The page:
22/02/2018 08:59 GMT | Updated 22/02/2018 11:38 GMT

Why The New Budget Is Bad News For You

The one percentage point increase in VAT has bigger repercussions than you might think.

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South Africans will have to dig deeper in their pockets to bridge the multibillion-rand Budget deficit and fund various government projects like free higher education for the poor.

In his Budget speech on Wednesday, finance boss Malusi Gigaba announced, among other things, an increase in value-added tax (VAT) from 14 percent to 15 percent and a 52-cent-per-litre increase in fuel levies.

READ: Budget 2018: JZ's Last Gift – Very Nearly A Banana Republic Budget.

Kenosi Magosha, head of client solutions for recurring savings at Sanlam, said Gigaba has taken a position to steer the country's finance in a direction aimed at restoring confidence and laying the foundation for growth into the future.

READ: Ramaphosa Takes Charge Of The Economy.

"This can only be good for households, as it means we may inspire confidence with rating agencies and attract further investments into our economy, allowing opportunities for households to participate in the economy. This primary focus has required the minister to make tough decisions on how to raise money needed by the government," he said.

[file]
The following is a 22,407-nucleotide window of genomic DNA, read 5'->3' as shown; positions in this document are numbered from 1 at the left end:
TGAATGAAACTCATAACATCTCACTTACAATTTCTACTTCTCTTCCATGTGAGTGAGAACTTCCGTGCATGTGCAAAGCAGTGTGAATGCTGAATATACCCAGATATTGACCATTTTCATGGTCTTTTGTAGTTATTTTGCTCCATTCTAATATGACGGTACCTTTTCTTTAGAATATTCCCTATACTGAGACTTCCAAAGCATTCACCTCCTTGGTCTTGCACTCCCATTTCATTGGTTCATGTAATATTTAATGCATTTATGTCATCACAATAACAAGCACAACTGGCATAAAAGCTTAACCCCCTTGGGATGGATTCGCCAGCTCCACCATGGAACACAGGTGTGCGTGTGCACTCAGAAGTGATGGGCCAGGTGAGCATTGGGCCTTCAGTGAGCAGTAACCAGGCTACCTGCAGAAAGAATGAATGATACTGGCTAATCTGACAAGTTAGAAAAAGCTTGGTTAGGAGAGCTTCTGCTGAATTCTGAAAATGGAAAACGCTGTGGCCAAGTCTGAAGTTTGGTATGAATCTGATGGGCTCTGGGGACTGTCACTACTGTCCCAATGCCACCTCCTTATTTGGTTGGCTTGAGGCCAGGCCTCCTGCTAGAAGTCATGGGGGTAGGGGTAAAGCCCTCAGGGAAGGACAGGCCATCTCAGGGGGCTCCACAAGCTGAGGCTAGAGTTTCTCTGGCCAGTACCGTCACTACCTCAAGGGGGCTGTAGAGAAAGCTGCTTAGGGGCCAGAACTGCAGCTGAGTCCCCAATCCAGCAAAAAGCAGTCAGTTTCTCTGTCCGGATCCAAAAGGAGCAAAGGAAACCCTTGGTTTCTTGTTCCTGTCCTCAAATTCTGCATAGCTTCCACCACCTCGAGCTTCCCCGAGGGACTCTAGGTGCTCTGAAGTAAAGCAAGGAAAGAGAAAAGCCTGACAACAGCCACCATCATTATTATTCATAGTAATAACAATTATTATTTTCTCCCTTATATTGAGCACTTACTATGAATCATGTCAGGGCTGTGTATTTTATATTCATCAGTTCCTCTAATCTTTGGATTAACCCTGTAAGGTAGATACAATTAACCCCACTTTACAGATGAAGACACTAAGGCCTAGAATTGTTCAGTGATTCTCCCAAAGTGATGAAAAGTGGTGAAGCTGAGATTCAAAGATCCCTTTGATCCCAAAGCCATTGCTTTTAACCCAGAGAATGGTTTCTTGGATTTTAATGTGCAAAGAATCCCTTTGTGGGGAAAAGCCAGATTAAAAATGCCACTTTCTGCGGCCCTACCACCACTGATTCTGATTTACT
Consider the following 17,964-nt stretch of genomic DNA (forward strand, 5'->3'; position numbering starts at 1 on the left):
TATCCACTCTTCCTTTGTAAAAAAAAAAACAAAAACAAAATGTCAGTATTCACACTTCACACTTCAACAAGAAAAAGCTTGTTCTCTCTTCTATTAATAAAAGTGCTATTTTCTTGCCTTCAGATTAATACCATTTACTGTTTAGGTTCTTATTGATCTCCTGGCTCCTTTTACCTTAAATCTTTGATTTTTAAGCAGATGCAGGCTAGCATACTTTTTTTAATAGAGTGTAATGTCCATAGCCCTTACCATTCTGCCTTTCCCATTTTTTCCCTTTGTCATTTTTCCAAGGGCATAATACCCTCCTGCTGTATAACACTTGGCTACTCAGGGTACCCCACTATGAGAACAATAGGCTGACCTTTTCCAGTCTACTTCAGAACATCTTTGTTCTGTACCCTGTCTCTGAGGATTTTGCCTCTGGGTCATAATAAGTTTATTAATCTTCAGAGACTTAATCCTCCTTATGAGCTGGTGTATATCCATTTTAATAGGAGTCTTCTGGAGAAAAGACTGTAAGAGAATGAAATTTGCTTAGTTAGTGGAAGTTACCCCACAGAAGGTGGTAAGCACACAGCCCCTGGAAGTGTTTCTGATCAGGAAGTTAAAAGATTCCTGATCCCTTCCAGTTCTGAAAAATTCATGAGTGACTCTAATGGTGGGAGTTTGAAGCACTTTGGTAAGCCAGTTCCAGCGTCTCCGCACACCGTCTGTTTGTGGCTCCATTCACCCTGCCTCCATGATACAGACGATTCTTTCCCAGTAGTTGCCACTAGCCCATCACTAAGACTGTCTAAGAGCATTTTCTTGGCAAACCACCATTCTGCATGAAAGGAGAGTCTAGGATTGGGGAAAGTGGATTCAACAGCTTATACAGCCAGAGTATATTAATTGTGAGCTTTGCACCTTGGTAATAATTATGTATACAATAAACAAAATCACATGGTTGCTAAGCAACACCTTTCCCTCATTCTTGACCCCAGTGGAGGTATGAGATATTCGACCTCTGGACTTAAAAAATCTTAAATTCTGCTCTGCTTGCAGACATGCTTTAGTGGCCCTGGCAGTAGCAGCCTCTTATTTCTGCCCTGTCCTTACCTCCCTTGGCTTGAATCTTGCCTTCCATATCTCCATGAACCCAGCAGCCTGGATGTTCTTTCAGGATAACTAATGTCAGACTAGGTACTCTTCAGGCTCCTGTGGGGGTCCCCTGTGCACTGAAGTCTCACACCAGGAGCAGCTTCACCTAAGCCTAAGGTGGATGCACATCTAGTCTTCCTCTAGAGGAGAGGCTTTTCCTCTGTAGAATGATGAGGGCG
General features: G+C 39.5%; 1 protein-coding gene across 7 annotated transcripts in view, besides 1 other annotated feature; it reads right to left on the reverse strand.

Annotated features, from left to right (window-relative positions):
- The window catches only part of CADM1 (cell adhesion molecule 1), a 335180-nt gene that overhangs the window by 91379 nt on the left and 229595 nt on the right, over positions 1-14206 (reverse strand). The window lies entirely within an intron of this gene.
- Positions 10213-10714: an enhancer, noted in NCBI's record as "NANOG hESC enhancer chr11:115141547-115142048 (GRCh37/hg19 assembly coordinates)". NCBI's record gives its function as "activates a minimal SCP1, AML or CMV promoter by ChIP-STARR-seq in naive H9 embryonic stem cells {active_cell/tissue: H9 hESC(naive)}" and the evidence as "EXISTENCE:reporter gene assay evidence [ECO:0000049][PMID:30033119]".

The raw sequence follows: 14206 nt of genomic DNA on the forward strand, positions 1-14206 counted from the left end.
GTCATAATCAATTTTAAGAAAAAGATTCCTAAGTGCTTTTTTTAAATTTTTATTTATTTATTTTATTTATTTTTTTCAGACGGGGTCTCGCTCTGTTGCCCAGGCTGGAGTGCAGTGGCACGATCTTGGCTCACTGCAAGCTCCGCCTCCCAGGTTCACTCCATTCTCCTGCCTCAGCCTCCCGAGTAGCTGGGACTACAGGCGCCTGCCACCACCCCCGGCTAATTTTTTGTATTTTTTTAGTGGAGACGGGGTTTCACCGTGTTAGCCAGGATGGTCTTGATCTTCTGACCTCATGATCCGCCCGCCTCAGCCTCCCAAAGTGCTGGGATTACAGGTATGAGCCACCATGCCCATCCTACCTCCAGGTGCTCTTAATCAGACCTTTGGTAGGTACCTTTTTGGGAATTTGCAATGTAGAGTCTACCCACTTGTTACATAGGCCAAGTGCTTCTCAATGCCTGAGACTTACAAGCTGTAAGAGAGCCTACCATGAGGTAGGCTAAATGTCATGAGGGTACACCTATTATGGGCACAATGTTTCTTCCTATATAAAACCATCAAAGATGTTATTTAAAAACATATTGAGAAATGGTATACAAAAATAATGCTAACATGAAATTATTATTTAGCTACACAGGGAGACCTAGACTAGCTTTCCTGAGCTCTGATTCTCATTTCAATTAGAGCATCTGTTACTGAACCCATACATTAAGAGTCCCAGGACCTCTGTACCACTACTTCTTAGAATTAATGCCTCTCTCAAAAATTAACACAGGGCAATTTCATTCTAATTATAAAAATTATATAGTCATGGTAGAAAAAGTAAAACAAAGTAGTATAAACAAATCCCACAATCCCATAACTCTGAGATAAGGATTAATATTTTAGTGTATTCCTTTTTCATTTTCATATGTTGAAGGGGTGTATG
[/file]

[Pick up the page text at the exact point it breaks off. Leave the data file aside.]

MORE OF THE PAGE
READ: Fact-Check: The Poor Won't Pay The Most For The VAT Increase.

According to Magosha, this is how Gigaba's announcement impacts the average South African:

  • An increase in VAT from 14 percent to 15 percent means that the cost of goods will increase; except for zero-rated "staple" foods such as maize and brown bread.
  • There was no adjustment for inflation in the top tax brackets. This means that higher-earning households will pay more tax. Although the tax rates remain unchanged, because income brackets were not adjusted for inflation, this will reduce households' disposable income.
  • The tax burden of higher-income households will be further increased owing to increases in taxes associated with wealthy individuals. For example, a 25 percent estate duty is now payable on estates more than R30-million, and there was an increase of excise duties on luxury goods, like motor vehicles, from 7 to 9 percent.
  • Increases in other levies, like the fuel levy and "sin taxes", will mean consumers need to rethink their consumption.

CEO at the SA Savings Institute Gerald Mwandiambira said every South African pays VAT on all items except for essential items, so the impact will be across the board.

"Everything has to be transported, so the fuel levies will impact on the costs of food and goods for example. But the rand has got stronger, so this may cushion the effect of the increase and absorb some of the impact," he said.

"The Budget will have addressed the concerns of the ratings agencies and international investors. But it hasn't dealt with structural problems in state-owned enterprises. I still believe the poor will be cushioned by the strength of the rand."

Mwandiambira said the announcement of free education will assist both the poor and the "missing middle" class.

"Most of the missing middle now qualifies for free education as well. But anybody who spends more will feel the VAT hike more. The timing is good though."